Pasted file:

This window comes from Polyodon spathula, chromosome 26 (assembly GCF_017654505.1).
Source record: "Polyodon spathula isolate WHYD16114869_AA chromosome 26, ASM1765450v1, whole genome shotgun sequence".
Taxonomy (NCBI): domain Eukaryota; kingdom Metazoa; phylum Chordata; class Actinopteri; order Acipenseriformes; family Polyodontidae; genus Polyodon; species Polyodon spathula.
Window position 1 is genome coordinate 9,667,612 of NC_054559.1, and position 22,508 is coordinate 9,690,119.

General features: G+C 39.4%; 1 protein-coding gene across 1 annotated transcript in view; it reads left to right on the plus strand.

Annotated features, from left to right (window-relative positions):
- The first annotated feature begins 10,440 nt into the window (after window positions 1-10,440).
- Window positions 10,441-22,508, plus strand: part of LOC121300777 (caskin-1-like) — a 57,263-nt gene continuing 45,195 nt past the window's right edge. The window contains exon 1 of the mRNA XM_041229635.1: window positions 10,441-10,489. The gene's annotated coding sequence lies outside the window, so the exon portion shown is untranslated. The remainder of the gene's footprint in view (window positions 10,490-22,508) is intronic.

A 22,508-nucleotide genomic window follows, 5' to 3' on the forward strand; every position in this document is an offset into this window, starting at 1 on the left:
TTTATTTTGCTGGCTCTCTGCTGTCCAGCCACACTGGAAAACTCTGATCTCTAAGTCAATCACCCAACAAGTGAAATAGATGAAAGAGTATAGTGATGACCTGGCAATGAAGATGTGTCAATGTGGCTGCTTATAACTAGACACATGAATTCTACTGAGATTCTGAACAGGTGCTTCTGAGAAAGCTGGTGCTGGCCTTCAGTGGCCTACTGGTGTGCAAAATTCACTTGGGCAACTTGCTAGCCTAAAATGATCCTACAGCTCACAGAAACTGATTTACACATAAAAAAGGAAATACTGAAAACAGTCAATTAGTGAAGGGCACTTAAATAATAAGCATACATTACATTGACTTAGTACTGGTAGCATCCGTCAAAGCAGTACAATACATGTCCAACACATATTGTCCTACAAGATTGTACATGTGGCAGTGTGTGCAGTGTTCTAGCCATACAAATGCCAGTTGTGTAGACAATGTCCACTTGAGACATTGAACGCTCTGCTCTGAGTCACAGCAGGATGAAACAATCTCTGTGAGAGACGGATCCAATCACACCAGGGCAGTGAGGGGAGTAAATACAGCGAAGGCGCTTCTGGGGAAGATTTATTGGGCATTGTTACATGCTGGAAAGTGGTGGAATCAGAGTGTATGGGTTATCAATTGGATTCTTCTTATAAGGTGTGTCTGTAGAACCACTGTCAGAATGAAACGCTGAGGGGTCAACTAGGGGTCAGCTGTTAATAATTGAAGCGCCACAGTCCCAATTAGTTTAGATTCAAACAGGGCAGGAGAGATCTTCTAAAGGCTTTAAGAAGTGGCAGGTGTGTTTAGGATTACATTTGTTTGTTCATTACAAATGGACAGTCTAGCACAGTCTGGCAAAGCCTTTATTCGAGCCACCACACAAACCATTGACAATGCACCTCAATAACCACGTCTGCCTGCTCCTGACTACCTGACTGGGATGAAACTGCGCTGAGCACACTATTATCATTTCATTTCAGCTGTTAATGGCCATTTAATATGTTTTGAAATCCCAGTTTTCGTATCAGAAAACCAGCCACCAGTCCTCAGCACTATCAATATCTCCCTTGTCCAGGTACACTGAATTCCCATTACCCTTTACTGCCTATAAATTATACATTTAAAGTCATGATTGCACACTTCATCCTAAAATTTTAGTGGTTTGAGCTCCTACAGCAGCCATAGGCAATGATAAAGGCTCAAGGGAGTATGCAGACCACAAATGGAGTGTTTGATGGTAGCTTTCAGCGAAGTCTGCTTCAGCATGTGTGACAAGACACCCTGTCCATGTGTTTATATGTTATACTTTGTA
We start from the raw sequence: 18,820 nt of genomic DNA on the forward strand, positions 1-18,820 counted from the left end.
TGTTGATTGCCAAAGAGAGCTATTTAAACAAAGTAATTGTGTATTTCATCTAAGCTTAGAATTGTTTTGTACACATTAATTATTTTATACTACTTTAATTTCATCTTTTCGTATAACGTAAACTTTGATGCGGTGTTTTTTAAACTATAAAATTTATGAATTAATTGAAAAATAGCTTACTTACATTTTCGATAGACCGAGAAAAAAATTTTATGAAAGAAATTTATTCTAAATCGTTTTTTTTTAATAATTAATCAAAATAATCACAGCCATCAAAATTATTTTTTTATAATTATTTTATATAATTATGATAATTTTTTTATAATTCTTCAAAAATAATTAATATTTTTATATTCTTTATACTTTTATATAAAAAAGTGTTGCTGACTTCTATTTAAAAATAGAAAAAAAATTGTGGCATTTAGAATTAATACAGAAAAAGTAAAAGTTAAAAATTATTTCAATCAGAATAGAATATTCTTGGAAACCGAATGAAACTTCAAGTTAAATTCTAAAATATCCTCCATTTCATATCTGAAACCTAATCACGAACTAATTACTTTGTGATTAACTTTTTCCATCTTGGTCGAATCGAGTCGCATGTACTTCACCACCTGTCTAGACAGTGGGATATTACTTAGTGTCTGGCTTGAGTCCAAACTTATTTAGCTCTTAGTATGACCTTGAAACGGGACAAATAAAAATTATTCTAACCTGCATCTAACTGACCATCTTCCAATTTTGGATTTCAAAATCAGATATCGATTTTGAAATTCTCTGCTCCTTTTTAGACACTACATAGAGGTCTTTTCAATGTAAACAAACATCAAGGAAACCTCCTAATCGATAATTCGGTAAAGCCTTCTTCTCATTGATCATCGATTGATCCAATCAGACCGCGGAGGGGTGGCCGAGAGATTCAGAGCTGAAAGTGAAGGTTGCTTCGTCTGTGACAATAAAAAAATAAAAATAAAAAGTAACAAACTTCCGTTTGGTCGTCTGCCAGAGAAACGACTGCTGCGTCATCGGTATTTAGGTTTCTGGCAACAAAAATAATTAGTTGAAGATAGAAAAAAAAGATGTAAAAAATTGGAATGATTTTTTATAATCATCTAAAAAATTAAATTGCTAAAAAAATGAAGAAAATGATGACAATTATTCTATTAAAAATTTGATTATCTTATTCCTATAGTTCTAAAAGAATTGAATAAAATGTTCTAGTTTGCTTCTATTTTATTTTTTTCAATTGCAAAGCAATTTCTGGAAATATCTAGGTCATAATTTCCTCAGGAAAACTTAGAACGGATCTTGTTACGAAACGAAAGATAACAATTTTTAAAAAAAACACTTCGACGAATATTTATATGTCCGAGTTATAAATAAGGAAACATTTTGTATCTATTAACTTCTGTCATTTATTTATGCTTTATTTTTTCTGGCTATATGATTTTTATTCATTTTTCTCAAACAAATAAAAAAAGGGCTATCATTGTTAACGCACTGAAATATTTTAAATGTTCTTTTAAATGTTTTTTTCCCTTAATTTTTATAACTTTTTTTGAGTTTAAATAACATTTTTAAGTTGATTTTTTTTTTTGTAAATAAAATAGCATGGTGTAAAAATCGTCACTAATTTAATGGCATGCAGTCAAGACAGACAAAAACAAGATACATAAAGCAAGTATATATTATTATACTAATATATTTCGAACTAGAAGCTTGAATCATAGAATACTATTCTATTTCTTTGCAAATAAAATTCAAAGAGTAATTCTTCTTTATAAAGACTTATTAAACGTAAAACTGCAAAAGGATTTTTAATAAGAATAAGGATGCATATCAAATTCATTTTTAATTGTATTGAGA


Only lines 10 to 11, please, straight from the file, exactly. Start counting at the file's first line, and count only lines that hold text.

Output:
TTTATTTTGCTGGCTCTCTGCTGTCCAGCCACACTGGAAAACTCTGATCTCTAAGTCAATCACCCAACAAGTGAAATAGATGAAAGAGTATAGTGATGACCTGGCAATGAAGATGTGTCAATGTGGCTGCTTATAACTAGACACATGAATTCTACTGAGATTCTGAACAGGTGCTTCTGAGAAAGCTGGTGCTGGCCTTCAGTGGCCTACTGGTGTGCAAAATTCACTTGGGCAACTTGCTAGCCTAAAATGATCCTACAGCTCACAGAAACTGATTTACACATAAAAAAGGAAATACTGAAAACAGTCAATTAGTGAAGGGCACTTAAATAATAAGCATACATTACATTGACTTAGTACTGGTAGCATCCGTCAAAGCAGTACAATACATGTCCAACACATATTGTCCTACAAGATTGTACATGTGGCAGTGTGTGCAGTGTTCTAGCCATACAAATGCCAGTTGTGTAGACAATGTCCACTTGAGACATTGAACGCTCTGCTCTGAGTCACAGCAGGATGAAACAATCTCTGTGAGAGACGGATCCAATCACACCAGGGCAGTGAGGGGAGTAAATACAGCGAAGGCGCTTCTGGGGAAGATTTATTGGGCATTGTTACATGCTGGAAAGTGGTGGAATCAGAGTGTATGGGTTATCAATTGGATTCTTCTTATAAGGTGTGTCTGTAGAACCACTGTCAGAATGAAACGCTGAGGGGTCAACTAGGGGTCAGCTGTTAATAATTGAAGCGCCACAGTCCCAATTAGTTTAGATTCAAACAGGGCAGGAGAGATCTTCTAAAGGCTTTAAGAAGTGGCAGGTGTGTTTAGGATTACATTTGTTTGTTCATTACAAATGGACAGTCTAGCACAGTCTGGCAAAGCCTTTATTCGAGCCACCACACAAACCATTGACAATGCACCTCAATAACCACGTCTGCCTGCTCCTGACTACCTGACTGGGATGAAACTGCGCTGAGCACACTATTATCATTTCATTTCAGCTGTTAATGGCCATTTAATATGTTTTGAAATCCCAGTTTTCGTATCAGAAAACCAGCCACCAGTCCTCAGCACTATCAATATCTCCCTTGTCCAGGTACACTGAATTCCCATTACCCTTTACTGCCTATAAATTATACATTTAAAGTCATGATTGCACACTTCATCCTAAAATTTTAGTGGTTTGAGCTCCTACAGCAGCCATAGGCAATGATAAAGGCTCAAGGGAGTATGCAGACCACAAATGGAGTGTTTGATGGTAGCTTTCAGCGAAGTCTGCTTCAGCATGTGTGACAAGACACCCTGTCCATGTGTTTATATGTTATACTTTGTA
We start from the raw sequence: 18,820 nt of genomic DNA on the forward strand, positions 1-18,820 counted from the left end.